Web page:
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Readalog Issue #5 | Time is Flying (Never to Return)


Readalog by Neha

November 3 · Issue #5 · View online

I collect words the way some people collect coins or butterfly specimens.
And this is where I share some of them with you.

Today, I woke up with the realisation that it’s November already! Seems as if only a few days have passed since 2016 started, and in less than 60 days 2017 will be here. But isn’t it so every year? Before we even get used to the idea of putting the new year on the dates, it’s time for the year to become old. I don’t remember the last time I felt time isn’t flying. Do you?
For what it’s worth, let’s use this days judiciously and make the year count. :) Make those phone calls, meet people, have conversations, write more, read more, eat better… And maybe revisit the resolutions (if you’re one of those!) you made at the beginning of this year?

From around the web
  1. In this delightful essay, Lizzie Feidelson recounts what she saw in strangers’ apartments, from her experience as a part-time employee at a professional apartment cleaning service.
  2. If you, like me, aren’t married yet, and get worried about the notions of romance 10 years into the relationship, you must read this piece. It’s reassuring, calming and takes away a lot of pressure about the popular ideas about romance, stripping it down to bare realities. ‘True romance, though, is more like the movie True Romance: Two deluded, lazy people face a bewildering sea of filth and blood and gore together, but they make it through somehow, some way, without losing their minds completely.’
  3. Talking of romance, death is one of the most romanticised concepts - and suicide, even more so. In this matter-of-factly and honest account, Rohan Sabharwal writes why suicide is a bad idea, especially because it might not work. It takes away the romanticisation of the concept and brings forth some hard-hitting realities, enough to send chills down your spine.
  4. Here is the story of a boy who sought euthanasia a decade ago because of his insufferable medical condition, but lived to be an engineer.
  5. Cultural appropriation involves the use of one culture’s elements by a group or individual who does not belong to that culture. However, this definition is lacking because such an interaction may be labeled simply as cultural exchange.’ So what exactly is cultural appropriation? Read it here.
    Book of the Week
    Purple Hibiscus. Chimamanda Ngozi Adichie.
    Purple Hibiscus. Chimamanda Ngozi Adichie.
    To call him humble was to make rudeness normal. Besides, humility had always seemed to him a specious thing, invented for the comfort of others; you were praised for humility by people because you did not make them feel any more lacking than they already did. It was honesty that he valued; he had always wished himself to be truly honest, and always feared that he was not.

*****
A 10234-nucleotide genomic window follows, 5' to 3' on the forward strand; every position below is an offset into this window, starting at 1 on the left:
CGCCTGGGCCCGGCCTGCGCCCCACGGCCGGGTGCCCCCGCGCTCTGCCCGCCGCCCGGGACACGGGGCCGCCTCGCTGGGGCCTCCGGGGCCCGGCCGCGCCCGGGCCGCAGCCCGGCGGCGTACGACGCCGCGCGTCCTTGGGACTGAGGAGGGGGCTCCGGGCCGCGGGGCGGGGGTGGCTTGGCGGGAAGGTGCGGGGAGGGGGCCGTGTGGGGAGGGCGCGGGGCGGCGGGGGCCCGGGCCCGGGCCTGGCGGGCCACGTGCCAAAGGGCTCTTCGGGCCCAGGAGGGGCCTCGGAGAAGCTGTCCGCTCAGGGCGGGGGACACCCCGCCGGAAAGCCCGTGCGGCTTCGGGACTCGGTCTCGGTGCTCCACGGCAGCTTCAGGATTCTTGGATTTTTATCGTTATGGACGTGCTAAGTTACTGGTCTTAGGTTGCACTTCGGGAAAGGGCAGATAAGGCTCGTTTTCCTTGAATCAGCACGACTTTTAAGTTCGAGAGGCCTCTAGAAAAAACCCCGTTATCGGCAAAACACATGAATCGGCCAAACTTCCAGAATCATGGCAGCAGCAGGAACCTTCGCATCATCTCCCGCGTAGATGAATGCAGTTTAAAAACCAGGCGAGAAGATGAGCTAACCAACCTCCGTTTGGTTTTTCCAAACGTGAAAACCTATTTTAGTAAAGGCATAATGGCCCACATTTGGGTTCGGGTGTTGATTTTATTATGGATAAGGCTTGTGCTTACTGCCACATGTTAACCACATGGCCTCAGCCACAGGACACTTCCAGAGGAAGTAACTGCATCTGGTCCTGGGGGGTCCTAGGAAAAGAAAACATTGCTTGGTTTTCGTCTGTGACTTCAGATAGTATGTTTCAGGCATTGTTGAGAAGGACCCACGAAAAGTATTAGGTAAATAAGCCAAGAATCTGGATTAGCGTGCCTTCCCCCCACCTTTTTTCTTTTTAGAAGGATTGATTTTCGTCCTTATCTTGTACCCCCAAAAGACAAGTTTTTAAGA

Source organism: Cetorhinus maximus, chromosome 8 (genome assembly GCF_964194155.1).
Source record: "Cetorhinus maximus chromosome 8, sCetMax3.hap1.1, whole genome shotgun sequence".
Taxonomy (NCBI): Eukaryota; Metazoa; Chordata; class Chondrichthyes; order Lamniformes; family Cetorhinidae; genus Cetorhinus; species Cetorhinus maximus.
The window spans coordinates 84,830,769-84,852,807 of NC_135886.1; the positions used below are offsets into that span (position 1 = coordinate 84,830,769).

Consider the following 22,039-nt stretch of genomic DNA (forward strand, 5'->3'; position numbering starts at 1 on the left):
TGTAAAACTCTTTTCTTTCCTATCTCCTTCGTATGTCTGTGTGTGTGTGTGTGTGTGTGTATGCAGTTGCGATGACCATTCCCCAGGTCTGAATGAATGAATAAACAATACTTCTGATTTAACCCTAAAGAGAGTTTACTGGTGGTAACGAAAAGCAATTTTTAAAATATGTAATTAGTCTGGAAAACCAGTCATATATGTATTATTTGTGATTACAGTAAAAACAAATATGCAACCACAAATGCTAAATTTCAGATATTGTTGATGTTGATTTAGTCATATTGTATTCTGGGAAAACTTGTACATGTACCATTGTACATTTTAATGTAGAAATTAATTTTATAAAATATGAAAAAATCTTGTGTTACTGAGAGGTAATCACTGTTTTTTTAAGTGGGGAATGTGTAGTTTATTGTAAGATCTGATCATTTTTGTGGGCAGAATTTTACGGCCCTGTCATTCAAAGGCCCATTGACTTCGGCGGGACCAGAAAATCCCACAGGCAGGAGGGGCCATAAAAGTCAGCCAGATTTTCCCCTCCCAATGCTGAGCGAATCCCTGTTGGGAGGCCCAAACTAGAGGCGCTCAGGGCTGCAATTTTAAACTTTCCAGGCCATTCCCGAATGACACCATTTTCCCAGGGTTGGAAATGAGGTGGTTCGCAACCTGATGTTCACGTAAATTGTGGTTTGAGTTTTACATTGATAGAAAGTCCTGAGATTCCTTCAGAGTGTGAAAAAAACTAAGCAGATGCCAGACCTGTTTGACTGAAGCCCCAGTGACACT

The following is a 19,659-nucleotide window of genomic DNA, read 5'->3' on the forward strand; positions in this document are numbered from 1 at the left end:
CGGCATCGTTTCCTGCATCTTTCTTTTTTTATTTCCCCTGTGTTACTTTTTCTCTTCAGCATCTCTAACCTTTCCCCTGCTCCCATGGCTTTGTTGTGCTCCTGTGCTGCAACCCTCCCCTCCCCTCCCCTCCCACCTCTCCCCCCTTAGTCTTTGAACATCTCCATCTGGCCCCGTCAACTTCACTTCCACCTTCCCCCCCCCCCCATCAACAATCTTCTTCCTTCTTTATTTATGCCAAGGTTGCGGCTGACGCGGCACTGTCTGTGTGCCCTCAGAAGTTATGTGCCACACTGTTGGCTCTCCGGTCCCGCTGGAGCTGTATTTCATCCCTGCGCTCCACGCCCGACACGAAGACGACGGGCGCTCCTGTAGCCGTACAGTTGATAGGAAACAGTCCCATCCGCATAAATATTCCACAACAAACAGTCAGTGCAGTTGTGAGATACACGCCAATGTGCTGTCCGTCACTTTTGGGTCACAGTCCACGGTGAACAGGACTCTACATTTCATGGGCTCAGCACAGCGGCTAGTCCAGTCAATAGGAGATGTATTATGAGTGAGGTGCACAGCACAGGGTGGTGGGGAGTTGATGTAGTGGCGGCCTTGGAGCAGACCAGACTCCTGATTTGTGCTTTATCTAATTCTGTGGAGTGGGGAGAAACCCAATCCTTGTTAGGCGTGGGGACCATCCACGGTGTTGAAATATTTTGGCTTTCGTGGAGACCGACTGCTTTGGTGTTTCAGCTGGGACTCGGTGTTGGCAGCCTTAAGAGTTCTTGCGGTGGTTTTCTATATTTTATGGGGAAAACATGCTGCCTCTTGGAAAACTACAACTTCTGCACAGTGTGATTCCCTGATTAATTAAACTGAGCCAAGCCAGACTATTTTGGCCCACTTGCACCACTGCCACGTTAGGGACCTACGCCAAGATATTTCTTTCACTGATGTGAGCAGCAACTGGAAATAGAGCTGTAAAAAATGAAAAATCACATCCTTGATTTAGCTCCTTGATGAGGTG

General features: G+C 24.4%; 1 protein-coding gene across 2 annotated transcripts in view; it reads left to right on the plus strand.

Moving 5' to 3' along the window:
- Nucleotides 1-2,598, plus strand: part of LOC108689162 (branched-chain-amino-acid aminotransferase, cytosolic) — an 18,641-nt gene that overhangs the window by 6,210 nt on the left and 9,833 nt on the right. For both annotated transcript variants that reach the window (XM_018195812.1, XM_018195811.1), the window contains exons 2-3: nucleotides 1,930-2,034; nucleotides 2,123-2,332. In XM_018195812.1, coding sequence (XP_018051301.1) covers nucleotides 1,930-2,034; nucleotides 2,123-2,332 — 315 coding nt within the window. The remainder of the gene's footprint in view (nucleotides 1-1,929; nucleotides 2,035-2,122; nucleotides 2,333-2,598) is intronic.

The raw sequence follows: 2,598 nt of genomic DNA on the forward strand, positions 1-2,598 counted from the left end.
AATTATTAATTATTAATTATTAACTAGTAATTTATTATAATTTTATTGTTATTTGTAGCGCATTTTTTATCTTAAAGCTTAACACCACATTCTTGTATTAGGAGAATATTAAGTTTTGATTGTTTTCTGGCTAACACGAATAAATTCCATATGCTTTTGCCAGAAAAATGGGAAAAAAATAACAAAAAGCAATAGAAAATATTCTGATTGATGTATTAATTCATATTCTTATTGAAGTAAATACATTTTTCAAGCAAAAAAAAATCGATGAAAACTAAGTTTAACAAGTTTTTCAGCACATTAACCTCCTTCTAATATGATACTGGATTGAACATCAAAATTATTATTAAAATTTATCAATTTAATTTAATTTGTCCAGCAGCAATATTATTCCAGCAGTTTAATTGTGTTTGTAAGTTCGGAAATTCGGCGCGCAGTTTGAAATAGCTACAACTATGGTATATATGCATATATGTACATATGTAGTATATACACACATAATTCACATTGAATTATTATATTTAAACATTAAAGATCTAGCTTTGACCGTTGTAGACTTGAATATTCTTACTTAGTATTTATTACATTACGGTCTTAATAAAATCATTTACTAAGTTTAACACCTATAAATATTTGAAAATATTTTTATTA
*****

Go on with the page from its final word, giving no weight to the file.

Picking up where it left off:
In three words: Nuanced. Harrowing. Compelling
    Beyond the Book: Published in 2003, this is Adichie’s debut novel (followed by Americanah and Half Of A Yellow Sun). She’s heavily and unapologetically inspired by Chinua Achebe, and the opening lines of the book - ‘Things started to fall apart at home…’ - are an almost tribute to Achebe. Her writing style is deeply engaging without being preachy, and you can get a flavour of that in her most famous TED talk titled We Should All Be Feminists.
    Buy the book here.
    Word Wise
    n. a kind of melancholic trance in which you become completely absorbed in vivid sensory details—raindrops skittering down a window, tall trees leaning in the wind, clouds of cream swirling in your coffee—briefly soaking in the experience of being alive, an act that is done purely for its own sake.
    @aliceinandheri Amidst the loud voices, incessant chatter and mindless outrage, Namrata’s tweets are a bundle of positivity on the timeline. Her words force you to pause, breathe and live the moment. If mindfulness could be personified, you’d be looking at Namrata. Follow her to find your 140-characters worth of zen.
    Don’t Wanna Know is Maroon 5’s latest single. A typical Adam Levine song on paper, where he doesn’t want to learn about his ex’s new relationships, in execution it is surprisingly not a brooding song. It has a very strong Songs About Jane feel, and has a breezy, bouncy light-heartedness to it, compelling enough to have it being played on loop.
    With warmth and gratitude
    P.S. Please share it with your friends if you liked reading this issue, and they might enjoy it too. Thank you! :)
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